Broccoli Farming in Polyhouse for Profit – A Full Guide
Introduction: Broccoli is an exotic vegetable
Introduction: Broccoli is an exotic vegetable. Broccoli farming in polyhouse is the good sources of income. Broccoli has amongst the highest concentration of magnesium, iron, and calcium amongst all vegetables and it also has very high quantities of vitamin A and vitamin C.
A step by step guide to Broccoli farming in polyhouse
Broccoli is crisp and tasty to eat and use this vegetable in Salad. The size of the Broccoli plant is the same as cauliflower. Currently, this Broccoli vegetable has become popular in , and the consumption of food has increased in the big five star hotels as well as at home for making this vegetable salad.
Broccoli varietes for Polyhouse
Broccoli varieties cultivated in are Roylegreen, Evergreen, Danube, Yugren, Salinas Pilgrim, Green Mountain, and Central, Premium Crop, Premium Pusa Broccoli.
Requirements for Broccoli farming in polyhouse
Broccoli is a high-value vegetable crop for off-season and main season production under polyhouse farming. A partially ventilated low-cost polyhouse with both polythene and agro shed net can be suitable for farmers.
Polyhouse farming is a cultivation of crops under complete controlled environmental conditions like temperature, humidity, and fertilizers, etc with the automated system.
Polyhouse farming should be designed in such a way that smart farmers can produce high-value crops out of season when prices of farm produce are at their highest. This is the way you can get higher incomes and a higher return on the high initial investment. Since you can control light, ambient temperature, humidity, and water for irrigation, you can generate all the crops that fetch a high price in local and regional markets. In polyhosues, you can generate pesticide-free produce or even organic produce that fetch a higher price due to their high nutrition value, better taste, and freshness.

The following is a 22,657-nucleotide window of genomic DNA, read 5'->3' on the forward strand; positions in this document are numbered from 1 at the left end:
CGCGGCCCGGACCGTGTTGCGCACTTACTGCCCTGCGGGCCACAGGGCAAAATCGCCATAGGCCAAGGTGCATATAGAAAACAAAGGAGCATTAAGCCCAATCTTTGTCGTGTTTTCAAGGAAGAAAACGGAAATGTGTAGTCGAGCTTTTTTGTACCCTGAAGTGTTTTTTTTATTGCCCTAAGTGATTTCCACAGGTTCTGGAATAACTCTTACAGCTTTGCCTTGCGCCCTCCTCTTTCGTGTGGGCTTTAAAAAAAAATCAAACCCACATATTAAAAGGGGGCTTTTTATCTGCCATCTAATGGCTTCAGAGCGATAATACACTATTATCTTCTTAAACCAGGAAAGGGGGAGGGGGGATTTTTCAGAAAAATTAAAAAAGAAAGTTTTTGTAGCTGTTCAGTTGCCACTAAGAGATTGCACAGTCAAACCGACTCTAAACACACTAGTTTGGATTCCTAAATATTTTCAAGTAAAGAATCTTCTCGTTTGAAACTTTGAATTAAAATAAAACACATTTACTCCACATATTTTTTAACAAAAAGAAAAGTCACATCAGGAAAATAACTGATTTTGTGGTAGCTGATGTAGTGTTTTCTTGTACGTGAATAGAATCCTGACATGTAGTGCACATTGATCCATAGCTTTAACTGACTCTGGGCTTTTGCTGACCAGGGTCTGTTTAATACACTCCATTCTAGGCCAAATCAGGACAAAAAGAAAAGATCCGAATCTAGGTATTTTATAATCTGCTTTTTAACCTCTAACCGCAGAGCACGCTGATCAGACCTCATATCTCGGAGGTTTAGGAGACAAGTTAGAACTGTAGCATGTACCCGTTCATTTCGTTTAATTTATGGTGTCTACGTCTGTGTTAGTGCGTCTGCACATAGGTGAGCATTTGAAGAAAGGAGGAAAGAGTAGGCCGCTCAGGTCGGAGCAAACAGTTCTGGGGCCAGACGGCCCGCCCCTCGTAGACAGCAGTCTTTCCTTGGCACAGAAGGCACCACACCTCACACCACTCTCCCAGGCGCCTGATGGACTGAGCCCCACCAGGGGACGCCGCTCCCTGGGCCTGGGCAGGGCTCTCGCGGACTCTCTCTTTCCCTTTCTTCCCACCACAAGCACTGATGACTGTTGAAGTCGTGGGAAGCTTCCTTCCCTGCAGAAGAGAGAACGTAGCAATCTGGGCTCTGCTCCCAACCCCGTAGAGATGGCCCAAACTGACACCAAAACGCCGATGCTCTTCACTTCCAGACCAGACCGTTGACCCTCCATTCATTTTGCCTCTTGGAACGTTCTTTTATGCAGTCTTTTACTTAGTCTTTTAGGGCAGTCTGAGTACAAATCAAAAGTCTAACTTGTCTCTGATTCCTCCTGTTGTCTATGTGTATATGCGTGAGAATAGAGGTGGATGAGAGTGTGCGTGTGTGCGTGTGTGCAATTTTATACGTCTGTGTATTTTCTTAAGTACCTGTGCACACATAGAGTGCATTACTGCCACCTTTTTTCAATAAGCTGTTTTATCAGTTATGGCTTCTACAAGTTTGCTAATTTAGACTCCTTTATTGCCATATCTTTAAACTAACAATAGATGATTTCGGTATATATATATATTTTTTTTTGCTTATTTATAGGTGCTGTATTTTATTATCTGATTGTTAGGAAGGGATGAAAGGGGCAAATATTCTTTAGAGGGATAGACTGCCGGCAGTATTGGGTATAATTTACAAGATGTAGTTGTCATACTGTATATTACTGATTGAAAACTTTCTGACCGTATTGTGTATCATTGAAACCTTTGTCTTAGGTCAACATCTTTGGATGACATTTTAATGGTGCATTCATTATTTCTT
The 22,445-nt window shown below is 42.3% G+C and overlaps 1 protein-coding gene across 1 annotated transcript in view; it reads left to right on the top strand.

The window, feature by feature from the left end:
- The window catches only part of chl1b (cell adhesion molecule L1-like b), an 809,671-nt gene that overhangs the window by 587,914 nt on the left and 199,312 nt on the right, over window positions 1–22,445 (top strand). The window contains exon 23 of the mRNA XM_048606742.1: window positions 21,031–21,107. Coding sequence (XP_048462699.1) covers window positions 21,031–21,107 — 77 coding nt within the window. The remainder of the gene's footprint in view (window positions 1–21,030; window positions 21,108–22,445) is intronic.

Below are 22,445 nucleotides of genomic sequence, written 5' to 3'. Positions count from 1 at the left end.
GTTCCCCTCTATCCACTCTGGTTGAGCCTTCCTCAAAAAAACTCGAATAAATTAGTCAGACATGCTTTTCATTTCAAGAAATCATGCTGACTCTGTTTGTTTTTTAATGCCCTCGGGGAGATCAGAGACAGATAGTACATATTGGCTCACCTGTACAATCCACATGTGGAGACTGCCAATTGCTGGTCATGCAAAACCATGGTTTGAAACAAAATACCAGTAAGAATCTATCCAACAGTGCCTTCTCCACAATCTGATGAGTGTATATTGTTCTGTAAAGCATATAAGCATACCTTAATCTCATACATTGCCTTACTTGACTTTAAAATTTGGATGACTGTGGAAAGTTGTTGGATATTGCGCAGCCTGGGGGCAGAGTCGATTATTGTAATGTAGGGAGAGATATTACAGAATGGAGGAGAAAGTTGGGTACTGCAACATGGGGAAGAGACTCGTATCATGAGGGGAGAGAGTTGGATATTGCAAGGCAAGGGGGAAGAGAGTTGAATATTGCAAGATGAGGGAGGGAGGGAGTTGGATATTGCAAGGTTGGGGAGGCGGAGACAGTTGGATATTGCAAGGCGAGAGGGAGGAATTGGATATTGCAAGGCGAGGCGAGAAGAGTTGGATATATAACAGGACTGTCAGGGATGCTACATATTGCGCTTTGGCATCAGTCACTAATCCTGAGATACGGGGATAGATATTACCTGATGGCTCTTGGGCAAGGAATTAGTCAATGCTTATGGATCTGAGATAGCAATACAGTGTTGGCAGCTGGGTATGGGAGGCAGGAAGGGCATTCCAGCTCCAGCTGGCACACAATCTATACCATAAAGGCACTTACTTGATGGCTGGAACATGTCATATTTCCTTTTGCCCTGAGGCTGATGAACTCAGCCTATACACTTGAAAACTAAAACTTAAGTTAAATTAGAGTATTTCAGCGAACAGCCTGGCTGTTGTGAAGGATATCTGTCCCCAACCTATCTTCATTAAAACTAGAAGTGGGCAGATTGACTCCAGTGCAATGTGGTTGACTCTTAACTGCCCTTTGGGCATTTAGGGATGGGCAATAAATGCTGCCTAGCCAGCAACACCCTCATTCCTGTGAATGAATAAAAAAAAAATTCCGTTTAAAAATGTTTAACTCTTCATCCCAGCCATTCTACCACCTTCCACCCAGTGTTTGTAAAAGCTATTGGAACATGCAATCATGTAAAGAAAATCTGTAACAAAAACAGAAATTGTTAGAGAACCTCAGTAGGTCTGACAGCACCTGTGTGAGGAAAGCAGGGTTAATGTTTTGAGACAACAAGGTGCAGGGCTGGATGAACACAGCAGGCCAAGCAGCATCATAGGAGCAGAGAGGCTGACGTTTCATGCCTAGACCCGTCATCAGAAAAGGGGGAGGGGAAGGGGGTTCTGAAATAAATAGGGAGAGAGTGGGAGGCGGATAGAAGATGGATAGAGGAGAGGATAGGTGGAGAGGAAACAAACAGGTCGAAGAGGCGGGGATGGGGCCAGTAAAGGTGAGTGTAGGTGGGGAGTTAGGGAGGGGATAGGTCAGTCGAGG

Soil requirement for Broccoli farming in polyhouse
Broccoli vegetable can be grown in a wide variety of soils type. To obtain a better yield from Broccoli crop sandy and silt loam soils are most preferred. The soil pH level should be in between 5.5– 6.5.
For Broccoli farming, the ideal temperature required 25°C to 26°C during the day and 16° C to 17°C in the night. To get through the year production Broccoli farming done in the polyhouse.
Before planting Broccoli land is plowed 3 to 4 times then add compost or well rotten FYM and mix thoroughly at the time of land preparation.
Preparation of seedlings
Generally, most of the farmer make Broccoli plant seedlings on own felid because most of the nursery don’t create Broccoli seedling due to less demand for Broccoli seeling. So you can buy Broccoli seed and set own Broccoli plant seedlings.
For creating broccoli plant seedlings mainly two methods obtainable
Soilless media – with the use of coco peat in the plastic nursery tray
Soil media – raised soil bed
Seed spacing in Broccoli farming in polyhouse
Spacing and seed rate varies accordingly to the selected cultivar, soil quality, and fertility, planting method, etc. However, quality seeds are good enough for planting.
However, after spending and transplanting seedling, thinning must be at about 3 cm apart after 2 to 3 days of germination.
Spacing for single row planting must be 40 cm to 45 cm apart, whereas, for double row planting, the spacing should be 60 cm to 65 cm. The grown seedling should be watered sufficiently for several hours before planting on the field to avoid the wilting during transplanting. Light irrigation should be done, just after transplanting the seedlings.
Planting and fertilization
Because broccoli is a cool-season crop, it generally is planted in the spring. You should begin planting when soil temperatures reach at least 50°F and the possibility of hard frosts (28°F or lower) has passed in the area. Broccoli heads should be closed and tight (no yellow petals showing) to be considered good quality.
Generally, Broccoli is transplanted in the spring, it can be sown directly from seed in late summer or early fall when soil temperatures are in the high 60s and ambient air temperatures are in the 80s. Under these conditions, seeds commonly emerge in less than 7 days. Adequate soil moisture is necessary for optimum broccoli seed germination. Depending on the climate, transplanting begins in late March to mid- April month. Successive plantings can happen every 2 weeks through August.